Pittman Likes the Sound of Radio - Radio World

Pittman Likes the Sound of Radio

“In my mind, when you look at radio, you’re looking at the future.”
Author:
Publish date:

Bob Pittman, former CEO of MTV Networks and former COO of AOL, can’t understand the negative talk about “America’s companion.”

“It’s frustrating for me, as it is for all of you, to hear people talk about radio as if there’s something wrong with the business,” he said at the Radio Luncheon, where he was keynote speaker. “In my mind, when you look at radio, you’re looking at the future. All you have to do is look at the consumer.”

Pittman said a good consumer business is about two things: convenience and branding. And radio offers both.

In America, a country that prefers convenience, immediate accessibility of a product is a must. That’s why radio’s got the goods: it’s mobile, it’s easy to use and it has lots of choice, he said.

“We beg people to do the work for us ... and the heart of radio is doing the work for the consumer,” Pittman said.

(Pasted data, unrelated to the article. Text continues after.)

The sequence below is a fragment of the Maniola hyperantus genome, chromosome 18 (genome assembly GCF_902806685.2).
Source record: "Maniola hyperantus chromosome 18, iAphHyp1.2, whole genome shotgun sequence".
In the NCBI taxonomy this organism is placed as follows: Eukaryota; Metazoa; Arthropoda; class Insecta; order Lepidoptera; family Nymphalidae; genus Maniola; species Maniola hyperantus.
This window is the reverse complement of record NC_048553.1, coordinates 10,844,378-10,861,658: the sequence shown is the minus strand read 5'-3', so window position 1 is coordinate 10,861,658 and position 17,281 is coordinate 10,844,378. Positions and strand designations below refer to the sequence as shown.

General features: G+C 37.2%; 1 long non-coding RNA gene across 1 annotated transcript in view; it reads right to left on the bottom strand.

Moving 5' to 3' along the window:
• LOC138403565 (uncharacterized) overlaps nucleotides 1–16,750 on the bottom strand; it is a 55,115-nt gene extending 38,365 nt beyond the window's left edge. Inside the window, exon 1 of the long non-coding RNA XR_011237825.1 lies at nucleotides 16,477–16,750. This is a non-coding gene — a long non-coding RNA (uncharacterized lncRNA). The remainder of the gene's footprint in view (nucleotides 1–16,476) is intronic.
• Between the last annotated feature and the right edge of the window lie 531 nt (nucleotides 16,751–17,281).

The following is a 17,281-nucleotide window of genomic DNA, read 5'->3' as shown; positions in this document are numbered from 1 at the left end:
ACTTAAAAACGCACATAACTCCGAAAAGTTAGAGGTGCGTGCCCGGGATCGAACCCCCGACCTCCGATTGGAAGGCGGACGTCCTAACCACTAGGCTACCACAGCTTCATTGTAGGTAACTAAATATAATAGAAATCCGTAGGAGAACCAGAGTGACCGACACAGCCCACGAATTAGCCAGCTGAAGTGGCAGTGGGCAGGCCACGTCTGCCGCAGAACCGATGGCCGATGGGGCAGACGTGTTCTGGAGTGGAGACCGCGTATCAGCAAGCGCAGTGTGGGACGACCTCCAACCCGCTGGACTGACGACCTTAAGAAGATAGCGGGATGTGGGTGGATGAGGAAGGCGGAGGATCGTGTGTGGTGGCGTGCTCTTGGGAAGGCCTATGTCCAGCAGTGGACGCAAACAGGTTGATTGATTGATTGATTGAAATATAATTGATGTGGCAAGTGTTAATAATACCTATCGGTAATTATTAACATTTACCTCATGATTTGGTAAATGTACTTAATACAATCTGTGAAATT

Radio certainly offers consumers the convenience, but it excels at the branding.

“I think there’s probably no better brand-builders in the world than radio programmers,” he said.

Why should stations focus their energy on strengthening their brand? Because brand buyers are not shopping anymore, he said.

Though radio continues to come in second behind television in terms of usage, it’s a respectable second. Pittman posted charts that showed media usage by Americans within the last 24 hours: TV, 89.9 percent; radio, 74.2 percent.

“If TV is America’s hobby, then radio is America’s companion.”

Most people would probably have placed the Internet before radio but the Internet still doesn’t come close to radio.

“Radio remains strong ... usage remains strong year after year,” he said. “These are the facts. And somehow what’s being written [about radio’s decline] does not reflect these facts.”

This story includes information gathered for the NAB Daily News, ©2008 NAB.

Related

Commentary: 'Radio' Is a Sound Salvation

Education sounds boring to Americans, but it is not boring to tens of millions of kids around the world who cannot go to school, and whose only route out of poverty is learning to read, write and do basic math, lessons which radio has taught successfully in thousands of understaffed schools and at home.